If your business is suspected of behaving unlawfully, whether that involves breaching business regulations, competition law or corporate fraud law, it may be subject to a dawn raid. Dawn raids can happen out of the blue, so it is imperative that businesses understand exactly what a dawn raid is, what to do if you are subject to one, and which authorities could carry them out.
In this post, we will answer all of these key questions, exploring the meaning of dawn raids and explaining what you should expect if your business is investigated in this way.
What is a dawn raid?
A dawn raid is an unannounced inspection of a business or domestic premises to secure evidence on suspicion of infringement or breach of law. Usually carried out in the early hours of the morning, hence the name “dawn raid”, this procedure can be used to investigate a range of crimes.
These crimes could include:
- An infringement of competition law, such as price fixing or tender rigging, as outlined by the Competition Act of 1998.
- Failure to prevent bribery, as stated in the Bribery Act 2010.
- Failure to prevent tax evasion, as stated in the Criminal Finances Act 2017.
These raids can be carried out at various branches of a single company, across multiple locations, and sometimes even spanning countries. After Covid-19, it has become increasingly common for employees to work from home and so authorities may even conduct dawn raids at domestic premises if they suspect that evidence could be obtained from there.
The focus of a dawn raid is typically to obtain evidence in the form of electronic files and data, however other relevant documentation and evidence are well within the scope of the investigation.
Which organisations are authorised to conduct a dawn raid?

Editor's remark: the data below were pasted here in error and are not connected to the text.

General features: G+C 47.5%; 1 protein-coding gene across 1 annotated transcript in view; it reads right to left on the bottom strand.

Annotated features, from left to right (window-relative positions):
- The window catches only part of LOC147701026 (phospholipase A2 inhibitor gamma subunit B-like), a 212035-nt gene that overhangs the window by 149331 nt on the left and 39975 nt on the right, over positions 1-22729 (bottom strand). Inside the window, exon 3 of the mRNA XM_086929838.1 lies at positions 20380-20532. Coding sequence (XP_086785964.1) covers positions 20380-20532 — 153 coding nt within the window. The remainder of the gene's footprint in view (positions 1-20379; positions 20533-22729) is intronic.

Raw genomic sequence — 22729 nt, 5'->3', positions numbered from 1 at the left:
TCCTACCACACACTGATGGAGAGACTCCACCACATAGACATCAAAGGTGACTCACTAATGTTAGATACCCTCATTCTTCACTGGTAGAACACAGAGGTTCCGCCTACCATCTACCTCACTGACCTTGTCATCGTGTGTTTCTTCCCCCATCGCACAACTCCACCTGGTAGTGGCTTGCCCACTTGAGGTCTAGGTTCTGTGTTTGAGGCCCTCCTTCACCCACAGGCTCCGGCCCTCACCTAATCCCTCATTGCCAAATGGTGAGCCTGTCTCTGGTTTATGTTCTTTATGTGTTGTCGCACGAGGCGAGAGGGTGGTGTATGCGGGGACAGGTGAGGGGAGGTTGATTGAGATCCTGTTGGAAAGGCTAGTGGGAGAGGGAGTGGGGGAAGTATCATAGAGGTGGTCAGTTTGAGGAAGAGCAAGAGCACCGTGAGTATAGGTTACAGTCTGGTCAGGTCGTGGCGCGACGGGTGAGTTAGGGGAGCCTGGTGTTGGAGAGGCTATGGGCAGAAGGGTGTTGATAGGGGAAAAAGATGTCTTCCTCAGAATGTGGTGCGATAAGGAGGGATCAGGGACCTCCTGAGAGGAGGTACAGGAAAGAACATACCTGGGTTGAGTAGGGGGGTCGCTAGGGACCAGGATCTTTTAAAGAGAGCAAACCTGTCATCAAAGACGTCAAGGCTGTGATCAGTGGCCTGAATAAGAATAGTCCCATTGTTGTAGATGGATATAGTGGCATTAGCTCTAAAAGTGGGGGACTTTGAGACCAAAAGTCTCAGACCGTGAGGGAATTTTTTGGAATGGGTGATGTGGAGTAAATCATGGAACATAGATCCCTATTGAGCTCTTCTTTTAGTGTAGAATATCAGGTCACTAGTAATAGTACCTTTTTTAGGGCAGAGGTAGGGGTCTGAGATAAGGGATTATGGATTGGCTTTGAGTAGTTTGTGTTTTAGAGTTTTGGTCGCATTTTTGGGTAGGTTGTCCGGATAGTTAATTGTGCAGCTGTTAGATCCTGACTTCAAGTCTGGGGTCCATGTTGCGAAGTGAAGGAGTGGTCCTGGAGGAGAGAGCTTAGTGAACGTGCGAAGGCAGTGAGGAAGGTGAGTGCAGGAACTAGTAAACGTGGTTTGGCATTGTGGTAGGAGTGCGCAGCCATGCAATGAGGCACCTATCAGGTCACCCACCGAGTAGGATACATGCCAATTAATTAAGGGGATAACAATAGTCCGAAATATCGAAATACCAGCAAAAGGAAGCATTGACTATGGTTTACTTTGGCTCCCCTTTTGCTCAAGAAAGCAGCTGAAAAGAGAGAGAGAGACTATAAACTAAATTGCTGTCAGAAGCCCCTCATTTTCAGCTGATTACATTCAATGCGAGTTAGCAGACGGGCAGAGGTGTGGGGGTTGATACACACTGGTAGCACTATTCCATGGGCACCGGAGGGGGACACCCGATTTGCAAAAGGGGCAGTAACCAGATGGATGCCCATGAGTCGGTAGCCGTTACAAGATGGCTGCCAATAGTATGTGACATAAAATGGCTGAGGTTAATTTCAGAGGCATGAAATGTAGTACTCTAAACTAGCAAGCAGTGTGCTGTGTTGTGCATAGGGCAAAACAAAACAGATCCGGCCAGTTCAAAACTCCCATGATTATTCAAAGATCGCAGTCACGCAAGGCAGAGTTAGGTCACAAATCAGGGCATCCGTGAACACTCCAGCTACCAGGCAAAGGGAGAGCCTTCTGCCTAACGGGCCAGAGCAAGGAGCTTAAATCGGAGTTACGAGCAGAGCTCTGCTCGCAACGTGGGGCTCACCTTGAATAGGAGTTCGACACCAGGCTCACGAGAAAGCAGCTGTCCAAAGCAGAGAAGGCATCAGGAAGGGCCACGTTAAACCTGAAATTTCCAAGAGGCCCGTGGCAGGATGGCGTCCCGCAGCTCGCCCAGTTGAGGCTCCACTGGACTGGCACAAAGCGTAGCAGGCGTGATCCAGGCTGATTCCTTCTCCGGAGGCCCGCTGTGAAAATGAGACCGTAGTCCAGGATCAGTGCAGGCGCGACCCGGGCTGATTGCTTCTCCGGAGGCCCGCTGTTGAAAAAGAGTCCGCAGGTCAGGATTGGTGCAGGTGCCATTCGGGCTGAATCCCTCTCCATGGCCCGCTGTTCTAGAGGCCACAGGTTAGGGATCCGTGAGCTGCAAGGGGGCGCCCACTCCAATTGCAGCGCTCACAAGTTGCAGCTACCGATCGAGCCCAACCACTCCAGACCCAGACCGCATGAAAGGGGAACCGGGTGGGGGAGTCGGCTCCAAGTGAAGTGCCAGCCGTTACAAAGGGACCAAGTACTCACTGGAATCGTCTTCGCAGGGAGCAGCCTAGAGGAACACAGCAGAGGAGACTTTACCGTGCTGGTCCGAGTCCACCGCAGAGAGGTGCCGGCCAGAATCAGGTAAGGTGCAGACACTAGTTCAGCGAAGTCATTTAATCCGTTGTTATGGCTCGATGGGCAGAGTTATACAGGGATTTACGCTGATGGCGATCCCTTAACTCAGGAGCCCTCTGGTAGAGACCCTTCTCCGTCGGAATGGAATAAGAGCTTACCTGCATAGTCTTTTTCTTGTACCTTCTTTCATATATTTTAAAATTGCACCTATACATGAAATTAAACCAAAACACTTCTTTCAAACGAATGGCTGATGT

Search warrants for a dawn raid can be obtained by various regulatory authorities, including:
- Serious Fraud Office
- Financial Conduct Authority
- Competition and Markets Authority
- Information Commissioner’s Office
- Health and Safety Executive (HSE)
The varying nature of the crimes that can constitute a dawn raid, along with the difference of powers and rights of each authority, will mean that no two raids will be exactly the same..
As of December 31st 2020, the Brexit Transition Period ended. The UK and EU are now two completely distinct legal territories governed by different regulations. Therefore, the European Commission no longer has any jurisdiction to carry out dawn raids within the UK. Additionally, they cannot direct authorities, such as the Competition and Markets Authority, to conduct these raids on their behalf.
How can you be sure the dawn raid is legally compliant?
A dawn raid can cause significant stress on all areas of a business. Ensuring that it is only conducted in a lawful manner will make sure the interests of the business are protected. The regulatory authority carrying out the raid is responsible for ensuring the raid is legally compliant. However, as a business, you should also understand what makes a dawn raid legally compliant and ensure that staff members are adequately trained with an internal response strategy to implement in the event of a raid.
Here is how a dawn raid should typically unfold:
First and foremost, in order to conduct a dawn raid on any business, a valid warrant must be presented before the search commences. This warrant must accurately identify the premises on which the raid is to be conducted along with the inspectors and authorised personnel that will enter the premises. In the event there is no one on the premises, a copy of the warrant must be displayed in a prominent and visible place. This warrant will outline the procedural rules that will apply to the raid along with the scope of the authority’s powers.